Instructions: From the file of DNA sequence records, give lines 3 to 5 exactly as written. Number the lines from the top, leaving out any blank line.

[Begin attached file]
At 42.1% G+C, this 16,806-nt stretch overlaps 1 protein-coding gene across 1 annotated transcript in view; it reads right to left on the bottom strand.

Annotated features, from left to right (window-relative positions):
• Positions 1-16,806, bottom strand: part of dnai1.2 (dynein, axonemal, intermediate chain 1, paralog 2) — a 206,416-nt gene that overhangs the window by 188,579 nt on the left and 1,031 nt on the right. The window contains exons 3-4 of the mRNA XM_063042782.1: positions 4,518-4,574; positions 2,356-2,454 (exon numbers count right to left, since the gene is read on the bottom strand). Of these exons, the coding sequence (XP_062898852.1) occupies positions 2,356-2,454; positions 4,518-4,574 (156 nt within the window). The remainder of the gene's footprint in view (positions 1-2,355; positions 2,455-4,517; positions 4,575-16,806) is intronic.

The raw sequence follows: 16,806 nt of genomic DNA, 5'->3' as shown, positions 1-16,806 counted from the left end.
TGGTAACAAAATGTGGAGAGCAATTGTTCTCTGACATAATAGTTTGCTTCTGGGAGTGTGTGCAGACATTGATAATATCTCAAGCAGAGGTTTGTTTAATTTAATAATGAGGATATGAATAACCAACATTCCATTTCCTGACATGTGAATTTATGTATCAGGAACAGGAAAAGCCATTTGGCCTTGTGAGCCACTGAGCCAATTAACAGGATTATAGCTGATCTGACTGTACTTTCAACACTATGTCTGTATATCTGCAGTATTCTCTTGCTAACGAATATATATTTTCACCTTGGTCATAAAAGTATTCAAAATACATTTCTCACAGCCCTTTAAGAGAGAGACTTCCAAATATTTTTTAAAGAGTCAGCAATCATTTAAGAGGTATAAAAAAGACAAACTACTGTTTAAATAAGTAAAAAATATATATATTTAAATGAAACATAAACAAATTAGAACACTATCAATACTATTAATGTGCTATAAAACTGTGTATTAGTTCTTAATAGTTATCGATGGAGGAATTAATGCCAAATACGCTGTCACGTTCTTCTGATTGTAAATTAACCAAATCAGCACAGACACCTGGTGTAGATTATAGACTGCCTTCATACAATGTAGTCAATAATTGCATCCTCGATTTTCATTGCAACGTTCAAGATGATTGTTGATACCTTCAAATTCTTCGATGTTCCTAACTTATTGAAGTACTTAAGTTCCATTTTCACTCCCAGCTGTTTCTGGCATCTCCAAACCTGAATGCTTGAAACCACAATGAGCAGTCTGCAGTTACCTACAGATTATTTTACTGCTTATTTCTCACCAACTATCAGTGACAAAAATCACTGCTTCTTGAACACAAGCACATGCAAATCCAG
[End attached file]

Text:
• Positions 1-16,806, bottom strand: part of dnai1.2 (dynein, axonemal, intermediate chain 1, paralog 2) — a 206,416-nt gene that overhangs the window by 188,579 nt on the left and 1,031 nt on the right. The window contains exons 3-4 of the mRNA XM_063042782.1: positions 4,518-4,574; positions 2,356-2,454 (exon numbers count right to left, since the gene is read on the bottom strand). Of these exons, the coding sequence (XP_062898852.1) occupies positions 2,356-2,454; positions 4,518-4,574 (156 nt within the window). The remainder of the gene's footprint in view (positions 1-2,355; positions 2,455-4,517; positions 4,575-16,806) is intronic.

The raw sequence follows: 16,806 nt of genomic DNA, 5'->3' as shown, positions 1-16,806 counted from the left end.
TGGTAACAAAATGTGGAGAGCAATTGTTCTCTGACATAATAGTTTGCTTCTGGGAGTGTGTGCAGACATTGATAATATCTCAAGCAGAGGTTTGTTTAATTTAATAATGAGGATATGAATAACCAACATTCCATTTCCTGACATGTGAATTTATGTATCAGGAACAGGAAAAGCCATTTGGCCTTGTGAGCCACTGAGCCAATTAACAGGATTATAGCTGATCTGACTGTACTTTCAACACTATGTCTGTATATCTGCAGTATTCTCTTGCTAACGAATATATATTTTCACCTTGGTCATAAAAGTATTCAAAATACATTTCTCACAGCCCTTTAAGAGAGAGACTTCCAAATATTTTTTAAAGAGTCAGCAATCATTTAAGAGGTATAAAAAAGACAAACTACTGTTTAAATAAGTAAAAAATATATATATTTAAATGAAACATAAACAAATTAGAACACTATCAATACTATTAATGTGCTATAAAACTGTGTATTAGTTCTTAATAGTTATCGATGGAGGAATTAATGCCAAATACGCTGTCACGTTCTTCTGATTGTAAATTAACCAAATCAGCACAGACACCTGGTGTAGATTATAGACTGCCTTCATACAATGTAGTCAATAATTGCATCCTCGATTTTCATTGCAACGTTCAAGATGATTGTTGATACCTTCAAATTCTTCGATGTTCCTAACTTATTGAAGTACTTAAGTTCCATTTTCACTCCCAGCTGTTTCTGGCATCTCCAAACCTGAATGCTTGAAACCACAATGAGCAGTCTGCAGTTACCTACAGATTATTTTACTGCTTATTTCTCACCAACTATCAGTGACAAAAATCACTGCTTCTTGAACACAAGCACATGCAAATCCAG